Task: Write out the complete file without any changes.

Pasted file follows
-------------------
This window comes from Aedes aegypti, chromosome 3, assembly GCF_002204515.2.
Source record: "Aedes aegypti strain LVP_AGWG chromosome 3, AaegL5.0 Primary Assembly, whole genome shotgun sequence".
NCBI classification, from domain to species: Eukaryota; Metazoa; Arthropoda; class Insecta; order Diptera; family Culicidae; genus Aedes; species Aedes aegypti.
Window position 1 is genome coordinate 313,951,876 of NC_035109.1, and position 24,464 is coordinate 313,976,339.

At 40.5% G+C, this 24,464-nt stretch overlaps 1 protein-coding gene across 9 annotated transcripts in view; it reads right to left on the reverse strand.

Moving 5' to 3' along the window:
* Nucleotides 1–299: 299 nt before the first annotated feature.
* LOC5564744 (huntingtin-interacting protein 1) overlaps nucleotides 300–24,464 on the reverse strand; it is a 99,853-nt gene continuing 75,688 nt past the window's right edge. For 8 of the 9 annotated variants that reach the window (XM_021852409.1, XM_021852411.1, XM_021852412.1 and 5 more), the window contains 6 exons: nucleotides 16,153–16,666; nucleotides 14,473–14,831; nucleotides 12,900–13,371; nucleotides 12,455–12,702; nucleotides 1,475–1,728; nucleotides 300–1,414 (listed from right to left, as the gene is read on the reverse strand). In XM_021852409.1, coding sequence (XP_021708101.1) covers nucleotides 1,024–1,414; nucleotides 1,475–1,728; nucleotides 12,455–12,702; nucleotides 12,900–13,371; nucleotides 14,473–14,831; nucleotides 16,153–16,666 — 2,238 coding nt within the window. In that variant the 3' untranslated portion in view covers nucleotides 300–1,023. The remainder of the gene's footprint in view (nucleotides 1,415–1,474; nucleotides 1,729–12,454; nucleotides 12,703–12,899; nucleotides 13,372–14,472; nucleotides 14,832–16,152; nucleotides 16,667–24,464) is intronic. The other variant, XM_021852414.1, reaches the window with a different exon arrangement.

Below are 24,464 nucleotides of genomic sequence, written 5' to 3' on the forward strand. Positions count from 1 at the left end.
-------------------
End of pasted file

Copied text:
This window comes from Aedes aegypti, chromosome 3, assembly GCF_002204515.2.
Source record: "Aedes aegypti strain LVP_AGWG chromosome 3, AaegL5.0 Primary Assembly, whole genome shotgun sequence".
NCBI classification, from domain to species: Eukaryota; Metazoa; Arthropoda; class Insecta; order Diptera; family Culicidae; genus Aedes; species Aedes aegypti.
Window position 1 is genome coordinate 313,951,876 of NC_035109.1, and position 24,464 is coordinate 313,976,339.

At 40.5% G+C, this 24,464-nt stretch overlaps 1 protein-coding gene across 9 annotated transcripts in view; it reads right to left on the reverse strand.

Moving 5' to 3' along the window:
* Nucleotides 1–299: 299 nt before the first annotated feature.
* LOC5564744 (huntingtin-interacting protein 1) overlaps nucleotides 300–24,464 on the reverse strand; it is a 99,853-nt gene continuing 75,688 nt past the window's right edge. For 8 of the 9 annotated variants that reach the window (XM_021852409.1, XM_021852411.1, XM_021852412.1 and 5 more), the window contains 6 exons: nucleotides 16,153–16,666; nucleotides 14,473–14,831; nucleotides 12,900–13,371; nucleotides 12,455–12,702; nucleotides 1,475–1,728; nucleotides 300–1,414 (listed from right to left, as the gene is read on the reverse strand). In XM_021852409.1, coding sequence (XP_021708101.1) covers nucleotides 1,024–1,414; nucleotides 1,475–1,728; nucleotides 12,455–12,702; nucleotides 12,900–13,371; nucleotides 14,473–14,831; nucleotides 16,153–16,666 — 2,238 coding nt within the window. In that variant the 3' untranslated portion in view covers nucleotides 300–1,023. The remainder of the gene's footprint in view (nucleotides 1,415–1,474; nucleotides 1,729–12,454; nucleotides 12,703–12,899; nucleotides 13,372–14,472; nucleotides 14,832–16,152; nucleotides 16,667–24,464) is intronic. The other variant, XM_021852414.1, reaches the window with a different exon arrangement.

Below are 24,464 nucleotides of genomic sequence, written 5' to 3' on the forward strand. Positions count from 1 at the left end.